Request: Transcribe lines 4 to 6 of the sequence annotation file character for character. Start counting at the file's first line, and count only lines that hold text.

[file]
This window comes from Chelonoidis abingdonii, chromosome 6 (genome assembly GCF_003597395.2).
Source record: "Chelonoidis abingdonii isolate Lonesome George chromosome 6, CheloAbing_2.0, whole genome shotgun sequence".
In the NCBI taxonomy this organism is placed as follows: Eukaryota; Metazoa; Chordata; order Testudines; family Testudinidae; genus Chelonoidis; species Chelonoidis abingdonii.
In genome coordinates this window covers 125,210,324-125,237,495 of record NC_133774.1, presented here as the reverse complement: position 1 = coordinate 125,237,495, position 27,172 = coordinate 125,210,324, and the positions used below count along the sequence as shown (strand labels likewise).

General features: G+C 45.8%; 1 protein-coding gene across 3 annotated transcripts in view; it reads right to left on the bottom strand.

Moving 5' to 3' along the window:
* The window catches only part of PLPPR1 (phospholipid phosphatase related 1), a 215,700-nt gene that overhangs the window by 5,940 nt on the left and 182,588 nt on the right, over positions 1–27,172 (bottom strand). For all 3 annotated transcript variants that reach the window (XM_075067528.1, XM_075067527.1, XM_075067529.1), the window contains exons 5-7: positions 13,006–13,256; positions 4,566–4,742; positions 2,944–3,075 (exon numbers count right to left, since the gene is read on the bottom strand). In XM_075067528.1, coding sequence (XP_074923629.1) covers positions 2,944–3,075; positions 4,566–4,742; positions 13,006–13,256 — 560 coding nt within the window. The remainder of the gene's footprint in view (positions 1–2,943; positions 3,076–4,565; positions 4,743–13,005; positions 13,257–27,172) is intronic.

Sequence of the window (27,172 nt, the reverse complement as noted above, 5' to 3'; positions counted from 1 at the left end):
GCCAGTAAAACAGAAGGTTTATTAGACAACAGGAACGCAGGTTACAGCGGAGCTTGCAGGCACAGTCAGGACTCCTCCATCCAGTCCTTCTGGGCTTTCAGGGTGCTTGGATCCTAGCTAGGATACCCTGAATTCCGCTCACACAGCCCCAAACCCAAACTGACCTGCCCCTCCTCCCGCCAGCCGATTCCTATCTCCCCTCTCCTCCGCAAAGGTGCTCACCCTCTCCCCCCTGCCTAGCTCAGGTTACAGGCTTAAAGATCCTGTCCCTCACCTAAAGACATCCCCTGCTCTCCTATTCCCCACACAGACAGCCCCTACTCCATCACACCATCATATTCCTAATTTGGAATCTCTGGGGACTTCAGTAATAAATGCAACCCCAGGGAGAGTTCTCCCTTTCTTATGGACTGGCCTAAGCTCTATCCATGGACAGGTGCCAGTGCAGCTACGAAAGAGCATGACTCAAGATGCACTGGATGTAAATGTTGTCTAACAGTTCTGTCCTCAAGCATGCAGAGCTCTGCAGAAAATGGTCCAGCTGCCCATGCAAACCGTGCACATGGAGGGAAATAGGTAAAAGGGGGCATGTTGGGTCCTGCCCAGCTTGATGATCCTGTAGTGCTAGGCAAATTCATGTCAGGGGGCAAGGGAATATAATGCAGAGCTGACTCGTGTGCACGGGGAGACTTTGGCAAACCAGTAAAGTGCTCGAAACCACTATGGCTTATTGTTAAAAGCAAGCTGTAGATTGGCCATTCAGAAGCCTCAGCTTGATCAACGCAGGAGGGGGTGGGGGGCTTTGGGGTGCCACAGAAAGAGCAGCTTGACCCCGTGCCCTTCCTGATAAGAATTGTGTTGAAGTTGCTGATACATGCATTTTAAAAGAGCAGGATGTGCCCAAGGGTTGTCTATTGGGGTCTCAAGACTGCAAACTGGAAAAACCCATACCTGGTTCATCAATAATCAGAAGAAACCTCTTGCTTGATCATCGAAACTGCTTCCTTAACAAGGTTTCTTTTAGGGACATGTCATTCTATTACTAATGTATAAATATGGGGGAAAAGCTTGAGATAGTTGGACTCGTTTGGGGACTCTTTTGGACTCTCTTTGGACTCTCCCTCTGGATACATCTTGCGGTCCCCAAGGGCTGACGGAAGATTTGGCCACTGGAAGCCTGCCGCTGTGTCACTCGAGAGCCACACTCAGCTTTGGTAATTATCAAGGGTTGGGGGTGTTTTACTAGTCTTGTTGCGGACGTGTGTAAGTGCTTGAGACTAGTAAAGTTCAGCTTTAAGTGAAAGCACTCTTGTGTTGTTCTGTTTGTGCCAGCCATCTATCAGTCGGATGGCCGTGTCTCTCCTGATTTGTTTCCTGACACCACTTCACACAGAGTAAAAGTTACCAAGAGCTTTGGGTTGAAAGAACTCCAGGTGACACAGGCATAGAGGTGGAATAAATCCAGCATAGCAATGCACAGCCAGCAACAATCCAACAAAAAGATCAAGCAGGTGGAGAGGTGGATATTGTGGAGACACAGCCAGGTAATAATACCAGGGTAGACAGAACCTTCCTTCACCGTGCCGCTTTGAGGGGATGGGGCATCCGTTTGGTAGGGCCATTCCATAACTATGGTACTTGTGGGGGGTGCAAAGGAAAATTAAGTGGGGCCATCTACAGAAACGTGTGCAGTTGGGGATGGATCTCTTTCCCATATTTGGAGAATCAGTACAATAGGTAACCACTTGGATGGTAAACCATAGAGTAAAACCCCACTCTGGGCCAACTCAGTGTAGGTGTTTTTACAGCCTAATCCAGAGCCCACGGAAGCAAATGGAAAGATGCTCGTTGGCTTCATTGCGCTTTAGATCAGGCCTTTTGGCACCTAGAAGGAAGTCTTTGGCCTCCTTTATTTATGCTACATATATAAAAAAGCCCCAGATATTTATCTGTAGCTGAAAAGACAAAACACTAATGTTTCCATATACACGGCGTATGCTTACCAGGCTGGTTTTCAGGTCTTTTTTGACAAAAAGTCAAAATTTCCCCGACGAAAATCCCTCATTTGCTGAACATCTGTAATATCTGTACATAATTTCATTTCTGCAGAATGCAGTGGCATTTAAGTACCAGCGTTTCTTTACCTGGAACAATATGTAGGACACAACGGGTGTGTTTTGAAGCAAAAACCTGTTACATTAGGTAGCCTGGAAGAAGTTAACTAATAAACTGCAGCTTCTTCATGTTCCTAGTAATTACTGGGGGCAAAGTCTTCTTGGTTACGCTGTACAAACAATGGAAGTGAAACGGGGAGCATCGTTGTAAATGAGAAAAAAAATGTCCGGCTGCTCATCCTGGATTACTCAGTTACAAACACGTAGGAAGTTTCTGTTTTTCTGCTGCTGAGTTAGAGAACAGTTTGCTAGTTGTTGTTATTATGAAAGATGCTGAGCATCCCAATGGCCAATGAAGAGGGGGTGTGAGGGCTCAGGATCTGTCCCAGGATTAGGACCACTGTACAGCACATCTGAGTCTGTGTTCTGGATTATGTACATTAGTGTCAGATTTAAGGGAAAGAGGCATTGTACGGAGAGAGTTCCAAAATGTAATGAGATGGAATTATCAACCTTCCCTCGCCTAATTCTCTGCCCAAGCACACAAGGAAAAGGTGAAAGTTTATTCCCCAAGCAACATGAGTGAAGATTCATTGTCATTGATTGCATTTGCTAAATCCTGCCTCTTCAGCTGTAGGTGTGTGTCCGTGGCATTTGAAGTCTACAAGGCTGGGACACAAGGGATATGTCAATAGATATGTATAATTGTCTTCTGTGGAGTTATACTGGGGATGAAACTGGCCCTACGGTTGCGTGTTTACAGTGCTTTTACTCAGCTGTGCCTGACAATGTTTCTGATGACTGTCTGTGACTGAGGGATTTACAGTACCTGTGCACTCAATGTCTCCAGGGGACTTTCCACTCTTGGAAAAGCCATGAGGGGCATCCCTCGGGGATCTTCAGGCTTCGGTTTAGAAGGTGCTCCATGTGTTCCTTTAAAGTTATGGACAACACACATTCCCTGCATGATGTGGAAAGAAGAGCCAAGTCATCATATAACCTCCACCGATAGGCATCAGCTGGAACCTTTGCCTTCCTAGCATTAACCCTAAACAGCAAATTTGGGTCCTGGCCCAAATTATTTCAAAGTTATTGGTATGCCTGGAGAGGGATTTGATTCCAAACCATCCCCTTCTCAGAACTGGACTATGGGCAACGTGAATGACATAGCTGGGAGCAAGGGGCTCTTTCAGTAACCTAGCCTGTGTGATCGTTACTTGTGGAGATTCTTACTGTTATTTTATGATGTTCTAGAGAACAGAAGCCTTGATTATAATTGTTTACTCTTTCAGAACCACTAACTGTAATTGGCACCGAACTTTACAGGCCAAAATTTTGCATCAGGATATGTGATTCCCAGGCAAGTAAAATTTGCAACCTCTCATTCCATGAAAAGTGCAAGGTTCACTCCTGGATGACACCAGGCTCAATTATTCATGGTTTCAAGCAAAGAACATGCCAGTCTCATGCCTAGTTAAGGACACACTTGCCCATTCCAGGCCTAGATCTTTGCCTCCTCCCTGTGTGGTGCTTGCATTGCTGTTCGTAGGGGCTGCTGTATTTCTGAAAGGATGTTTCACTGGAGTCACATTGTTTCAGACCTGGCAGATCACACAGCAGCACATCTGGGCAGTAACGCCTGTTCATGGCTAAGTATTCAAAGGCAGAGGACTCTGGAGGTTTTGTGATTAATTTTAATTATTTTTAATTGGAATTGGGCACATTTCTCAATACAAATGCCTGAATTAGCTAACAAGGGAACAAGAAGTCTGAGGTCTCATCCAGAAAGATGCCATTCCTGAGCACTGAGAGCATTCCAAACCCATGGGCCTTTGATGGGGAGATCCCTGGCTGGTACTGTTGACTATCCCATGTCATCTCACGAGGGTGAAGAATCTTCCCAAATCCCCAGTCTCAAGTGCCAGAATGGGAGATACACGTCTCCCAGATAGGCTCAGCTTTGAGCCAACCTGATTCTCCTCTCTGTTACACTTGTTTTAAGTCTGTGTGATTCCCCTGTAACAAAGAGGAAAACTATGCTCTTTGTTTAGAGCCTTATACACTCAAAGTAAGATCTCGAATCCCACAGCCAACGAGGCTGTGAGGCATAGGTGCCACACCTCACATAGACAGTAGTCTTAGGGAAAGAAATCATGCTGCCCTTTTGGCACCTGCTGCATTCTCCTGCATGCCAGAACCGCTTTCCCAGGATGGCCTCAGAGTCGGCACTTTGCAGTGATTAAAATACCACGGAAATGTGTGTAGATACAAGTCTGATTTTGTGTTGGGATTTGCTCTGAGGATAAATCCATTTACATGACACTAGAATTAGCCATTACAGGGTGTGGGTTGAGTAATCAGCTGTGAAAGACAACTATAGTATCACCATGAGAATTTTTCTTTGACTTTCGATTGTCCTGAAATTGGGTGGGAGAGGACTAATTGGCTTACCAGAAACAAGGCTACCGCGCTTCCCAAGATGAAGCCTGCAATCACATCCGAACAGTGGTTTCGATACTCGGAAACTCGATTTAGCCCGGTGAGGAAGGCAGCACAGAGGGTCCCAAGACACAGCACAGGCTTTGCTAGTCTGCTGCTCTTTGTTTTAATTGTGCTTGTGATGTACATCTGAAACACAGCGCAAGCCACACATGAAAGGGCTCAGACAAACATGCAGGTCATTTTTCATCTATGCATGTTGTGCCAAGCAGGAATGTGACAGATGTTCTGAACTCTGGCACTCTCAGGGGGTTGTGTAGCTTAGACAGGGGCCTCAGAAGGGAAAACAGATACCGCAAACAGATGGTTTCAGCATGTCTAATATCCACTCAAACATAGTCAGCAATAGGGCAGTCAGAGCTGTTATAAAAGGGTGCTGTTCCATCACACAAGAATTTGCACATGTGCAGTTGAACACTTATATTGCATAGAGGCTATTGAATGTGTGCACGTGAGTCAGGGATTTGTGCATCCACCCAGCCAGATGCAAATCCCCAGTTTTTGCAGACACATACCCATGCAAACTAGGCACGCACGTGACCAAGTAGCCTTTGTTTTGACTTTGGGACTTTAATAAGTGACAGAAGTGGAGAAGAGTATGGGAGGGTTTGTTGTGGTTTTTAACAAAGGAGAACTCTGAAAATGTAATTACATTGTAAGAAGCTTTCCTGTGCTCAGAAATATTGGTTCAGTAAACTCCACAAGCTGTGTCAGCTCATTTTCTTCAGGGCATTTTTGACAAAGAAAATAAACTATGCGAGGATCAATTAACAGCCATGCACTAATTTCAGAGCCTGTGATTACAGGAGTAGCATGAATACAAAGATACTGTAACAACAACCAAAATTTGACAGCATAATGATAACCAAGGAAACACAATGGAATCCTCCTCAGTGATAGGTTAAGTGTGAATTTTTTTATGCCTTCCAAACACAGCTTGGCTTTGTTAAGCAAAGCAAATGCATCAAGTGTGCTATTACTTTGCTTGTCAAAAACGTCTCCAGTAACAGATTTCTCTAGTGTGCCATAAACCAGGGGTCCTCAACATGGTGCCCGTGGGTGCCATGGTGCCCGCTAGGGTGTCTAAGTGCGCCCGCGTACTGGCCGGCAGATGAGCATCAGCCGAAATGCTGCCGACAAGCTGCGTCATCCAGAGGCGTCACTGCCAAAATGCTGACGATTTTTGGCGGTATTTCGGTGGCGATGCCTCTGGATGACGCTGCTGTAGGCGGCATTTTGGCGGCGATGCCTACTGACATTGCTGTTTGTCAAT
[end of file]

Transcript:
In genome coordinates this window covers 125,210,324-125,237,495 of record NC_133774.1, presented here as the reverse complement: position 1 = coordinate 125,237,495, position 27,172 = coordinate 125,210,324, and the positions used below count along the sequence as shown (strand labels likewise).

General features: G+C 45.8%; 1 protein-coding gene across 3 annotated transcripts in view; it reads right to left on the bottom strand.

Moving 5' to 3' along the window: